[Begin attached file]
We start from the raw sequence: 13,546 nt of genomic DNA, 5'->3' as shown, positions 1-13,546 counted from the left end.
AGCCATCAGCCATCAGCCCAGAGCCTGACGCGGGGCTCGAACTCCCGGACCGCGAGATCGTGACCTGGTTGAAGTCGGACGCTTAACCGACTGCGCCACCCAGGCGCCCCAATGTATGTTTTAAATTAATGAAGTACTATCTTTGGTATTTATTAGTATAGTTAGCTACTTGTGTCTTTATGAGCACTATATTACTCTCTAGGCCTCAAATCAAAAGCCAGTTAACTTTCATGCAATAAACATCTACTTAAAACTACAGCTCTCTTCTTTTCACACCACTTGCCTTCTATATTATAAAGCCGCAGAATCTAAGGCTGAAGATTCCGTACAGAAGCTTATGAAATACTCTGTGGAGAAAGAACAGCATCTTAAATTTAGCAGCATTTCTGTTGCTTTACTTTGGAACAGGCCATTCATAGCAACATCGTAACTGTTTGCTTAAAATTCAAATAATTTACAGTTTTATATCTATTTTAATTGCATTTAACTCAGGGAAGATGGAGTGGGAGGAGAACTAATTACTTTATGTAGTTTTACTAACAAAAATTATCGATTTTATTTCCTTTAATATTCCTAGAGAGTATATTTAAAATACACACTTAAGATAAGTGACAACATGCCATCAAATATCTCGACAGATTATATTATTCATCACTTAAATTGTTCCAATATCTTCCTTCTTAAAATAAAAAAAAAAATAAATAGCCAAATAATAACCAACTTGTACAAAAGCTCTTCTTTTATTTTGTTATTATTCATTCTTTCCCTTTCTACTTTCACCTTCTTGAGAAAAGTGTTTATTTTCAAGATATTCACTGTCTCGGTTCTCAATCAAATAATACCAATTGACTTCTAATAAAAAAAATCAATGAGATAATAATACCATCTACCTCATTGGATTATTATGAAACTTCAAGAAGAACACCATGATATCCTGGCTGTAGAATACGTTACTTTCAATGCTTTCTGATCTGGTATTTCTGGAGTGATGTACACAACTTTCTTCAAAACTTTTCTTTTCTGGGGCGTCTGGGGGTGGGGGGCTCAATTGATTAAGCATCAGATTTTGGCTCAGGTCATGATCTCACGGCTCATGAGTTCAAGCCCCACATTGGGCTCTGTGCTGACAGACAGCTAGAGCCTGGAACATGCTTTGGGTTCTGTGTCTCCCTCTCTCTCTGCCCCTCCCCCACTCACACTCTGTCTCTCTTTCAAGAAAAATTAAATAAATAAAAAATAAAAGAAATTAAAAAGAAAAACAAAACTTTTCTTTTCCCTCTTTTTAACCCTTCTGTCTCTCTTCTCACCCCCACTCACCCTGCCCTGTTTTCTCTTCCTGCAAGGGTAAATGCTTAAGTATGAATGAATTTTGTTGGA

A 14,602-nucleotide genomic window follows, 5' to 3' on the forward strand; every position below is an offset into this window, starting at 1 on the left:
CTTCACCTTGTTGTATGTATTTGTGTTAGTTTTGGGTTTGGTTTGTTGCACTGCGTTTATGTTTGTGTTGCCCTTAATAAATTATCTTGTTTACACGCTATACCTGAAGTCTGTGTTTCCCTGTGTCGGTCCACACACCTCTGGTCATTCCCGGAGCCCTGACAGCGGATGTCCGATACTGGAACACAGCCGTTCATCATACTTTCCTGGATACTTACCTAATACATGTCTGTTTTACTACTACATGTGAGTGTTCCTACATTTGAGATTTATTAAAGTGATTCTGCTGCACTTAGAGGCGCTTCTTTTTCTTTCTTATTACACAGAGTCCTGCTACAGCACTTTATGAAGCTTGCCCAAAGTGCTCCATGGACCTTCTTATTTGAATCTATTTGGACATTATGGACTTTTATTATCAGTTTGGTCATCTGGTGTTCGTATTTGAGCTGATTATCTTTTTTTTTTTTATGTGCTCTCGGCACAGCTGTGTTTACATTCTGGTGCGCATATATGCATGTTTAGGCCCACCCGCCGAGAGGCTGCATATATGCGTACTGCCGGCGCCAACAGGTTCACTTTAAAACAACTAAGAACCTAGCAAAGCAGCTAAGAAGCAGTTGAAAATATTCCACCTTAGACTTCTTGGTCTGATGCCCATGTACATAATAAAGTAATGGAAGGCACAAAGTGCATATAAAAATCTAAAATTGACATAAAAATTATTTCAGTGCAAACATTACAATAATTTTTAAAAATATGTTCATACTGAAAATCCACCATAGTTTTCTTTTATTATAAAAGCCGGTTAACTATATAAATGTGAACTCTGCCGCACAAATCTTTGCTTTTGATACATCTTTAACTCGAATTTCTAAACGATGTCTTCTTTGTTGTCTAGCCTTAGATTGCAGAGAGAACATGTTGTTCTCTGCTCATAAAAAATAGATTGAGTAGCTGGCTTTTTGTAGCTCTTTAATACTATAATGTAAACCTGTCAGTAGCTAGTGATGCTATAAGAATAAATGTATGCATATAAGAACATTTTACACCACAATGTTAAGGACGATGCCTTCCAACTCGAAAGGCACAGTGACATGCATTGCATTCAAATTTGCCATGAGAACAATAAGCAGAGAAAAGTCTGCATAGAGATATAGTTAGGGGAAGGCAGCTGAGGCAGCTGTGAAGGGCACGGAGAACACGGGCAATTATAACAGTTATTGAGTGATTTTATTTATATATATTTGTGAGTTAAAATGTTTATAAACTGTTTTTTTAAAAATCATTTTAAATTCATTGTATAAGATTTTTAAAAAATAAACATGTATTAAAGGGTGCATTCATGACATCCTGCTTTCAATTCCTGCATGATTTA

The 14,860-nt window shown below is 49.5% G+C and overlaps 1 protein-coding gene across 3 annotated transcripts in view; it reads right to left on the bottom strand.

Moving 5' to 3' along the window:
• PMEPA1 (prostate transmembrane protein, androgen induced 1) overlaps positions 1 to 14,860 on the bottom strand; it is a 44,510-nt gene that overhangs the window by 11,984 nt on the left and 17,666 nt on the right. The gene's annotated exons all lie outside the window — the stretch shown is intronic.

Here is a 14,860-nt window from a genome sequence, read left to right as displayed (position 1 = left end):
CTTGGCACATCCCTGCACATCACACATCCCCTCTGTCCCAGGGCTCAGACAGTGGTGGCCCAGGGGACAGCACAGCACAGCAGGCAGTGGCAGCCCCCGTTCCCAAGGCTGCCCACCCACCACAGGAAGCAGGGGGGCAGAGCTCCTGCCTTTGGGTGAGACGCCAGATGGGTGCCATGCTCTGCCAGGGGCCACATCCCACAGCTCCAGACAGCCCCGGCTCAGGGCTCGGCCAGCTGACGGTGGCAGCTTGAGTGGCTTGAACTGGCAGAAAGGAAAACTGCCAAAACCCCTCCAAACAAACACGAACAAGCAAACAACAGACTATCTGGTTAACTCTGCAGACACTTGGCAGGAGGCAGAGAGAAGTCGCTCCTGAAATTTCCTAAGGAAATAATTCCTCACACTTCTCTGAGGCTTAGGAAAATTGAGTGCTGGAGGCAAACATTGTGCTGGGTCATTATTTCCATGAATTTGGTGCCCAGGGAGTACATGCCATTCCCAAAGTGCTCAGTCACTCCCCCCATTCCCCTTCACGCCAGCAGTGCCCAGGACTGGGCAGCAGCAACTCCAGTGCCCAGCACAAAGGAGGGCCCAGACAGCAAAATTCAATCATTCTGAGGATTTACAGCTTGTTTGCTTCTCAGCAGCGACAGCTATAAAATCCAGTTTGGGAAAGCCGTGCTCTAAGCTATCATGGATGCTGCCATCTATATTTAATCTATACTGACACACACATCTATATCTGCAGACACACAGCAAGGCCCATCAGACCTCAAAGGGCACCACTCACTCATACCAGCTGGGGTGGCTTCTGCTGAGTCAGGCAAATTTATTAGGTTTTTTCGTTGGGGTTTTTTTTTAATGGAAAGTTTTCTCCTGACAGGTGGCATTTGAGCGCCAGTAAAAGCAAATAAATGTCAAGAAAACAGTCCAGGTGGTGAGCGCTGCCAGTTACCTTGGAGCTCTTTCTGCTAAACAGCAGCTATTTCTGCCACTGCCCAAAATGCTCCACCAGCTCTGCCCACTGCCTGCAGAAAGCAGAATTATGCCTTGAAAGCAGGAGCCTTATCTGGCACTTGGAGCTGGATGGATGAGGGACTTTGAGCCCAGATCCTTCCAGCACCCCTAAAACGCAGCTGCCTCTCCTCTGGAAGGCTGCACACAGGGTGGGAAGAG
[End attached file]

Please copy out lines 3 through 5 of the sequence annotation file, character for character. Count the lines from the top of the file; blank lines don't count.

A 14,602-nucleotide genomic window follows, 5' to 3' on the forward strand; every position below is an offset into this window, starting at 1 on the left:
CTTCACCTTGTTGTATGTATTTGTGTTAGTTTTGGGTTTGGTTTGTTGCACTGCGTTTATGTTTGTGTTGCCCTTAATAAATTATCTTGTTTACACGCTATACCTGAAGTCTGTGTTTCCCTGTGTCGGTCCACACACCTCTGGTCATTCCCGGAGCCCTGACAGCGGATGTCCGATACTGGAACACAGCCGTTCATCATACTTTCCTGGATACTTACCTAATACATGTCTGTTTTACTACTACATGTGAGTGTTCCTACATTTGAGATTTATTAAAGTGATTCTGCTGCACTTAGAGGCGCTTCTTTTTCTTTCTTATTACACAGAGTCCTGCTACAGCACTTTATGAAGCTTGCCCAAAGTGCTCCATGGACCTTCTTATTTGAATCTATTTGGACATTATGGACTTTTATTATCAGTTTGGTCATCTGGTGTTCGTATTTGAGCTGATTATCTTTTTTTTTTTTATGTGCTCTCGGCACAGCTGTGTTTACATTCTGGTGCGCATATATGCATGTTTAGGCCCACCCGCCGAGAGGCTGCATATATGCGTACTGCCGGCGCCAACAGGTTCACTTTAAAACAACTAAGAACCTAGCAAAGCAGCTAAGAAGCAGTTGAAAATATTCCACCTTAGACTTCTTGGTCTGATGCCCATGTACATAATAAAGTAATGGAAGGCACAAAGTGCATATAAAAATCTAAAATTGACATAAAAATTATTTCAGTGCAAACATTACAATAATTTTTAAAAATATGTTCATACTGAAAATCCACCATAGTTTTCTTTTATTATAAAAGCCGGTTAACTATATAAATGTGAACTCTGCCGCACAAATCTTTGCTTTTGATACATCTTTAACTCGAATTTCTAAACGATGTCTTCTTTGTTGTCTAGCCTTAGATTGCAGAGAGAACATGTTGTTCTCTGCTCATAAAAAATAGATTGAGTAGCTGGCTTTTTGTAGCTCTTTAATACTATAATGTAAACCTGTCAGTAGCTAGTGATGCTATAAGAATAAATGTATGCATATAAGAACATTTTACACCACAATGTTAAGGACGATGCCTTCCAACTCGAAAGGCACAGTGACATGCATTGCATTCAAATTTGCCATGAGAACAATAAGCAGAGAAAAGTCTGCATAGAGATATAGTTAGGGGAAGGCAGCTGAGGCAGCTGTGAAGGGCACGGAGAACACGGGCAATTATAACAGTTATTGAGTGATTTTATTTATATATATTTGTGAGTTAAAATGTTTATAAACTGTTTTTTTAAAAATCATTTTAAATTCATTGTATAAGATTTTTAAAAAATAAACATGTATTAAAGGGTGCATTCATGACATCCTGCTTTCAATTCCTGCATGATTTA

The 14,860-nt window shown below is 49.5% G+C and overlaps 1 protein-coding gene across 3 annotated transcripts in view; it reads right to left on the bottom strand.